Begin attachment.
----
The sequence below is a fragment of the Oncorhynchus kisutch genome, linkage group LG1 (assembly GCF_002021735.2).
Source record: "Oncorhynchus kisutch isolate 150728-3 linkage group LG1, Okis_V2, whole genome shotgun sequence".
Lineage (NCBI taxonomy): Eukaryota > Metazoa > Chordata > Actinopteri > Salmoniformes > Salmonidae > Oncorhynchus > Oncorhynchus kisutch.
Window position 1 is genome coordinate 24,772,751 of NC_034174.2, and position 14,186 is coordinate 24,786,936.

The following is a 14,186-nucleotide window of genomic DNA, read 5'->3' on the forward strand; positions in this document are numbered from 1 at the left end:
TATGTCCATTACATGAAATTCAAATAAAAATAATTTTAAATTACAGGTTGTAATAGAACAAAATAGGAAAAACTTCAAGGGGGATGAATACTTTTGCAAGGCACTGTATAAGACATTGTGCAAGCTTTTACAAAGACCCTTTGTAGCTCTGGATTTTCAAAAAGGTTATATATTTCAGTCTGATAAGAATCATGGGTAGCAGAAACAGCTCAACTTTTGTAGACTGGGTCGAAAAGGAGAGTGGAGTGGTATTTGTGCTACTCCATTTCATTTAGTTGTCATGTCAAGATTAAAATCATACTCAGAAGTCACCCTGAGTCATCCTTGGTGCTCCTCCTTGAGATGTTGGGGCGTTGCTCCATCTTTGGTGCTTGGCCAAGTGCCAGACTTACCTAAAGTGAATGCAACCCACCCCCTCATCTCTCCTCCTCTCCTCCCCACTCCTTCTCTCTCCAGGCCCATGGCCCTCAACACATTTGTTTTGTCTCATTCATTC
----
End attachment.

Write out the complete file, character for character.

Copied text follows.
The sequence below is a fragment of the Oncorhynchus kisutch genome, linkage group LG1 (assembly GCF_002021735.2).
Source record: "Oncorhynchus kisutch isolate 150728-3 linkage group LG1, Okis_V2, whole genome shotgun sequence".
Lineage (NCBI taxonomy): Eukaryota > Metazoa > Chordata > Actinopteri > Salmoniformes > Salmonidae > Oncorhynchus > Oncorhynchus kisutch.
Window position 1 is genome coordinate 24,772,751 of NC_034174.2, and position 14,186 is coordinate 24,786,936.

The following is a 14,186-nucleotide window of genomic DNA, read 5'->3' on the forward strand; positions in this document are numbered from 1 at the left end:
TATGTCCATTACATGAAATTCAAATAAAAATAATTTTAAATTACAGGTTGTAATAGAACAAAATAGGAAAAACTTCAAGGGGGATGAATACTTTTGCAAGGCACTGTATAAGACATTGTGCAAGCTTTTACAAAGACCCTTTGTAGCTCTGGATTTTCAAAAAGGTTATATATTTCAGTCTGATAAGAATCATGGGTAGCAGAAACAGCTCAACTTTTGTAGACTGGGTCGAAAAGGAGAGTGGAGTGGTATTTGTGCTACTCCATTTCATTTAGTTGTCATGTCAAGATTAAAATCATACTCAGAAGTCACCCTGAGTCATCCTTGGTGCTCCTCCTTGAGATGTTGGGGCGTTGCTCCATCTTTGGTGCTTGGCCAAGTGCCAGACTTACCTAAAGTGAATGCAACCCACCCCCTCATCTCTCCTCCTCTCCTCCCCACTCCTTCTCTCTCCAGGCCCATGGCCCTCAACACATTTGTTTTGTCTCATTCATTC